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I was wondering if anyone out there has tried to make any barrel-rested/oaked/aged gin? As both a whiskey and gin lover I really like some of the products out there (Corsair, Smooth Ambler, Waterloo). The trend seems to be expanding over the last year or two and we are about to do some test runs. However we are a small scale distillery and don't really have the overhead to be experimenting with a ton of our base product.

I was wondering what barrels people are using. It looks like the larger brands are all over the map in terms of using new casks as well as used bourbon, rum, sweet and red wine barrels. I realize that it all depends on the taste profile we are aiming for but it would be nice to know if anyone has tried something that has not worked.

Also what proof are people aging their gin at? Any dilution necessary?Size of barrels and time aged?

Any advise would be appreciated, have experience aging out our whiskeys but these oaked gins are brand new to me.

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At Copperworks we have a Barrel Aged Gin program. It seems that just about everybody that is resting gin in wood uses ex-bourbon barrels. So, we decided to put our gin in everything we can get a hold of except (for the time being) ex-bourbon.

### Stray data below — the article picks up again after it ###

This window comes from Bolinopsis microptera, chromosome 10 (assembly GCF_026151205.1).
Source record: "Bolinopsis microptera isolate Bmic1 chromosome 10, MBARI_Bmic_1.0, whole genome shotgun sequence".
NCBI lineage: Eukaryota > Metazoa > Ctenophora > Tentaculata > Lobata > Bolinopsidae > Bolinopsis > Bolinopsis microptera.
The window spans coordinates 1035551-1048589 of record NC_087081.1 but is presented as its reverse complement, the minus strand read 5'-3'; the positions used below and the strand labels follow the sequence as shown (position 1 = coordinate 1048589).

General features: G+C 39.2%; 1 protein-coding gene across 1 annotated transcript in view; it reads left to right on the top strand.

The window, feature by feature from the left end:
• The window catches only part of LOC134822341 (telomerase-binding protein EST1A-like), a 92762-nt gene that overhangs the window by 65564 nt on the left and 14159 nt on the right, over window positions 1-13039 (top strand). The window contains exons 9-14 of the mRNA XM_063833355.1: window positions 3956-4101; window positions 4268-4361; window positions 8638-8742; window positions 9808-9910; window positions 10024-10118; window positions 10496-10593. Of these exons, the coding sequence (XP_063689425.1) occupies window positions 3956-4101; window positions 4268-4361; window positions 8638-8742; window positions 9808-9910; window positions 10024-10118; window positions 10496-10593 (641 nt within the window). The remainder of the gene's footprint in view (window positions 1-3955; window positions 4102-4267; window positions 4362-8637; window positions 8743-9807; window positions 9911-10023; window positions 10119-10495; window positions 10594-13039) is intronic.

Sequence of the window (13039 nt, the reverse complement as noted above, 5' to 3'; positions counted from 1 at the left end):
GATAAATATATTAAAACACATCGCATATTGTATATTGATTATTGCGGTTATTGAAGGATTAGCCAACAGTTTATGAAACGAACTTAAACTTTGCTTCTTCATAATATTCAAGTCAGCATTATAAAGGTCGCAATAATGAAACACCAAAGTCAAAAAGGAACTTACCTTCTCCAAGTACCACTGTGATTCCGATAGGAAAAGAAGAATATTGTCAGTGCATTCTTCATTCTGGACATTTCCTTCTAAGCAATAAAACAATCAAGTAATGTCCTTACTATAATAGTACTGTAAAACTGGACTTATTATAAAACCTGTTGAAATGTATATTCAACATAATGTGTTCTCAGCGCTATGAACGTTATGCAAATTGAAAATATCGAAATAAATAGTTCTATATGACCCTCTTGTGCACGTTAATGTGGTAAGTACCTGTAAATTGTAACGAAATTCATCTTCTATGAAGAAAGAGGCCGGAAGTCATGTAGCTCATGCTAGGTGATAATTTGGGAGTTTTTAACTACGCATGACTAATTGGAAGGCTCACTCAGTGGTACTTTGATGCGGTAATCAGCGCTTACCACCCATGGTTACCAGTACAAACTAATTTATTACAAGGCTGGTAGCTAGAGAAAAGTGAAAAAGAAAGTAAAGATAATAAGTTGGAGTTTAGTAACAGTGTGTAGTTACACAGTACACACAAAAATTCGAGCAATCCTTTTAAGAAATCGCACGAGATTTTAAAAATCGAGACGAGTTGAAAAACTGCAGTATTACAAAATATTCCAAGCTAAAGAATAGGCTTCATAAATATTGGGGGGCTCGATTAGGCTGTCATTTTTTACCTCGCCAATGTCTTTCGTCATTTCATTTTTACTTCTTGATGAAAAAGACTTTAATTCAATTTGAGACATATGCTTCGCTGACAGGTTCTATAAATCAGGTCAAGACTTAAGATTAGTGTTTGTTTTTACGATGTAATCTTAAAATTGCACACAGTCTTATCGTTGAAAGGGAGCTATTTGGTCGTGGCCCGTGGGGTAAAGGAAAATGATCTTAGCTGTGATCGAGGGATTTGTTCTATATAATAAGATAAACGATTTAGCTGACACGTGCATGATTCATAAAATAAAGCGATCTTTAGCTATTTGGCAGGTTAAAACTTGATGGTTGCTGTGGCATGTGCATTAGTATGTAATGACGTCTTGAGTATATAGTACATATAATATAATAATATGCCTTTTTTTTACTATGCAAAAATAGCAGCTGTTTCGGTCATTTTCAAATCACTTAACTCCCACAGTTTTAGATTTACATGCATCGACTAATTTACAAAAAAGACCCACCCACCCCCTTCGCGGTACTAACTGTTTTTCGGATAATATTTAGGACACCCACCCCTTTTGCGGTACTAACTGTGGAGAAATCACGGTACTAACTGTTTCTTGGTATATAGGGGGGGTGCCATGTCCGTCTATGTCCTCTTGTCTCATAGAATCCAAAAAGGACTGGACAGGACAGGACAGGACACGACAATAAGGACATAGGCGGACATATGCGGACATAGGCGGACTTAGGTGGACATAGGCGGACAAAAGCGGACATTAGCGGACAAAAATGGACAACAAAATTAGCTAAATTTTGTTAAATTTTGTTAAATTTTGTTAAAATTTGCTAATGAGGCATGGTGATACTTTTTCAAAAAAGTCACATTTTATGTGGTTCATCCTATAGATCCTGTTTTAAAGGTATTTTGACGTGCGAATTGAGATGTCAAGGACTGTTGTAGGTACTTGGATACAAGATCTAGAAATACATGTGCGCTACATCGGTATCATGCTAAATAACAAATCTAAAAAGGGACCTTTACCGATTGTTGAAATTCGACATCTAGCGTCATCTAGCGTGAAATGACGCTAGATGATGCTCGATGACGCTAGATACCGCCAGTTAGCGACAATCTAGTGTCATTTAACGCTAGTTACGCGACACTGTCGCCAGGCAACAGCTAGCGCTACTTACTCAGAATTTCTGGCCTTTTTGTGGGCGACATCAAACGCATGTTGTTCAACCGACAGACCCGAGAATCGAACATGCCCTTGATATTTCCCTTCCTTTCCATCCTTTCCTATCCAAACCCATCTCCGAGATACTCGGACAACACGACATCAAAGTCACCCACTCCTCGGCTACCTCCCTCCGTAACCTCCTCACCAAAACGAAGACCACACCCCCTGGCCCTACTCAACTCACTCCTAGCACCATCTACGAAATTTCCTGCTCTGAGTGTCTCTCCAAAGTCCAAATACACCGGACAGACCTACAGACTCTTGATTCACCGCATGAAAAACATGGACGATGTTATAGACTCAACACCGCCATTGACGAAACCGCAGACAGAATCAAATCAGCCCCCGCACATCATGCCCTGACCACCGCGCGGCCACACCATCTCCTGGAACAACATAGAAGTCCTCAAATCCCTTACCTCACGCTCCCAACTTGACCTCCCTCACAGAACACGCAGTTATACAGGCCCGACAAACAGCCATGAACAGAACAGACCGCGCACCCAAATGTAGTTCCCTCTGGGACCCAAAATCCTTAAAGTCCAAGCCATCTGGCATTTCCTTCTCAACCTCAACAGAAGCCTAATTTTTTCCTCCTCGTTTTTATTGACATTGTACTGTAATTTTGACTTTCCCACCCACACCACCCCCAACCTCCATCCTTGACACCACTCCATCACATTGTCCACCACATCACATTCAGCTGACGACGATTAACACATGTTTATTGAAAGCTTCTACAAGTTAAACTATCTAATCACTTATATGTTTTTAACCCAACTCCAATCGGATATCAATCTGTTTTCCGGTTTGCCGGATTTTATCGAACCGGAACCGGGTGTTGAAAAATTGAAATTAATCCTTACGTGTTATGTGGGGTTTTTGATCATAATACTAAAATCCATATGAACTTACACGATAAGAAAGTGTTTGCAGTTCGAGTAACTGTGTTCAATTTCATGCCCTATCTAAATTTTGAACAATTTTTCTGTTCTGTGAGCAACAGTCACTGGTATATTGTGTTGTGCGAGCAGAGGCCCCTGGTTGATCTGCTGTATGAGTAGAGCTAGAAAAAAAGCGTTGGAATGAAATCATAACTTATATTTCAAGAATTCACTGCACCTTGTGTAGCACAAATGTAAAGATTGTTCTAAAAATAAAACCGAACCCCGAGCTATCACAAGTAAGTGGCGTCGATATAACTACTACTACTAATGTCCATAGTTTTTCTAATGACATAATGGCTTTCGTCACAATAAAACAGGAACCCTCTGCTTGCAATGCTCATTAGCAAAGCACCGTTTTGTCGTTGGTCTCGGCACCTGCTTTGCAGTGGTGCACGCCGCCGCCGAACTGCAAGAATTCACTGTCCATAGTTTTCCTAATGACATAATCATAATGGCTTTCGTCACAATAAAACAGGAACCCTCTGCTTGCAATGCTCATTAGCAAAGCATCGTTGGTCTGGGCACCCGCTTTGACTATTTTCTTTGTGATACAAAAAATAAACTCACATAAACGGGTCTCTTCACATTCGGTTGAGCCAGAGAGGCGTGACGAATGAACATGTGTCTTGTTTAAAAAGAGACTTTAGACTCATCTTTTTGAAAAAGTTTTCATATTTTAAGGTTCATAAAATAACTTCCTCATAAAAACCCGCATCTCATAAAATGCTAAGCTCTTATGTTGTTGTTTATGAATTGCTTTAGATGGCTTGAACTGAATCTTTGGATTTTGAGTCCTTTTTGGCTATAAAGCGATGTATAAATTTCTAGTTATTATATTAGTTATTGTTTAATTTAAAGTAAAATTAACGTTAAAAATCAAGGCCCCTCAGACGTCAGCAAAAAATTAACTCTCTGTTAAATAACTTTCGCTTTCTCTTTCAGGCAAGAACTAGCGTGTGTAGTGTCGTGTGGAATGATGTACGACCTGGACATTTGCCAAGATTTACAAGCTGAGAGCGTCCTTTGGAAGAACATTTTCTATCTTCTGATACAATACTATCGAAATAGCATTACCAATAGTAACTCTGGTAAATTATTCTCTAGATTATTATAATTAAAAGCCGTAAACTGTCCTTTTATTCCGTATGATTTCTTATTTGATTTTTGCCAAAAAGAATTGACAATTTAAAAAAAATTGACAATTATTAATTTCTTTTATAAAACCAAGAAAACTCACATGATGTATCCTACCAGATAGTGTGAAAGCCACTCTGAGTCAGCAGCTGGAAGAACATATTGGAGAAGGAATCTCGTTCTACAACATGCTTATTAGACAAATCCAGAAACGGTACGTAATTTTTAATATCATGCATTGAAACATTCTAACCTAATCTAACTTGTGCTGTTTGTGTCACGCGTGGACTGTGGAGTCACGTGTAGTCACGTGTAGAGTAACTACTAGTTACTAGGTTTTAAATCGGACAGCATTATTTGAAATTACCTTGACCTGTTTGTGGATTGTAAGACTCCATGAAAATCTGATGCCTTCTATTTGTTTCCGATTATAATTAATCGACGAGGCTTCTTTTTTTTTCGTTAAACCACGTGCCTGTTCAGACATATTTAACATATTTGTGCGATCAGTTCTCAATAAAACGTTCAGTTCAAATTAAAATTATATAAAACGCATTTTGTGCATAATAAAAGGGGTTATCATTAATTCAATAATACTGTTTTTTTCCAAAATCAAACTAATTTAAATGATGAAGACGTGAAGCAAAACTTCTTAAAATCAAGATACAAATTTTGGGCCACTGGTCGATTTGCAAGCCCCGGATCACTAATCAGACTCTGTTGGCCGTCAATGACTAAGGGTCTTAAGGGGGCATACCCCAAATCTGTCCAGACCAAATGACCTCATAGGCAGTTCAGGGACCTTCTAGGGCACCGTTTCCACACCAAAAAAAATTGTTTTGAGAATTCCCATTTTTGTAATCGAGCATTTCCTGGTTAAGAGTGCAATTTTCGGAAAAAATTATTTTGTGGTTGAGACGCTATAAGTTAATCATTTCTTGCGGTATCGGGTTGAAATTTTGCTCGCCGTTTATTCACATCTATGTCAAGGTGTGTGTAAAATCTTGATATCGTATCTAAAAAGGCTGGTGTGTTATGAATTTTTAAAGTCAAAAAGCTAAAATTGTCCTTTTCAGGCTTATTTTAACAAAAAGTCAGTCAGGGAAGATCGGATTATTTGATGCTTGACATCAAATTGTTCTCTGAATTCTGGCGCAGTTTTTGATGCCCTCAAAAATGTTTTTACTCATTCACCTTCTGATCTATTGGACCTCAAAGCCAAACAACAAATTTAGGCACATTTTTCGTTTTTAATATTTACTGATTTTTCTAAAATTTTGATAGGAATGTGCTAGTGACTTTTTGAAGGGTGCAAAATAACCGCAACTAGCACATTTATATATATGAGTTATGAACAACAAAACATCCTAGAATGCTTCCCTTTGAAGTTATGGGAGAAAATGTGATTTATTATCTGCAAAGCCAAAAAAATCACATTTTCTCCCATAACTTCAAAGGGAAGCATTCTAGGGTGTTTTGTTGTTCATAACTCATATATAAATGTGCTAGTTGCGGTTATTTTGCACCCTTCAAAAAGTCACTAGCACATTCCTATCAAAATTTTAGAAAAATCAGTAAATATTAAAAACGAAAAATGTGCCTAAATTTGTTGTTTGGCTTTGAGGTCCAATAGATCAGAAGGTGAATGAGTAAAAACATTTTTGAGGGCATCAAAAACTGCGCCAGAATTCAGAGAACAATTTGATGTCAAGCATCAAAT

Gin goes in at 53% abv.

I've put gin in (all 200 liters except where noted):

New American (#3 & #4 char) -- 3 months

Ex-Gin (the above New American #3) -- 3 months

Ex-Malt Whiskey -- 7 months

Ex-Peated Malt Whiskey -- 8 months

Ex-Rum -- 9 months

Ex-Port (Fr. Oak, 220 liters) -- 4 months

Ex-Oloroso (Fr. Oak, 250 liters) -- still aging at 5 months

Ex-Mescal -- 5 months

Ex-Tonic -- 3.5 months

I've got a 300 liter Ex-Cognac that will be filled soon.

So, as you can see, there is no set aging time. We sample periodically and to decide when to rack off.

The Ex-Tonic was original a Heaven Hills bourbon barrel, then Ben at Captive Spirits put gin it, then Brad Feather put some of his Kina Tonic syrup in it, then we put our gin it. Afterwards we gave the barrel to Elysian Brewing and they aged beer in it.

Every single barrel aged gin has been radically different. I would say the least interesting were the ex-gin barrels and the ex-malt. Though the later closest to what folks "expect" of an aged gin.

As for now, we are not altering our gin recipe for barreling. The barrel takes a toll on the juniper perception. In time, the juniper might be increased for barrel aged gin to make it a bit more prominent. But for now, let the experiments continue...

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We use a range of used 10g Black Swan Honeycombs that were first used for our Bourbon Spring™ whiskey. But we use 2nd, 3rd, and 4th use, with prior uses being one-time bourbon, second-use corn whiskey, second-use gin, third-use corn-then-gin, corn-then-corn, and gin-then-gin. And then we age from 4 months to a year. And then we choose from 4-6 barrels, and blend to taste. More fun that way ;-)

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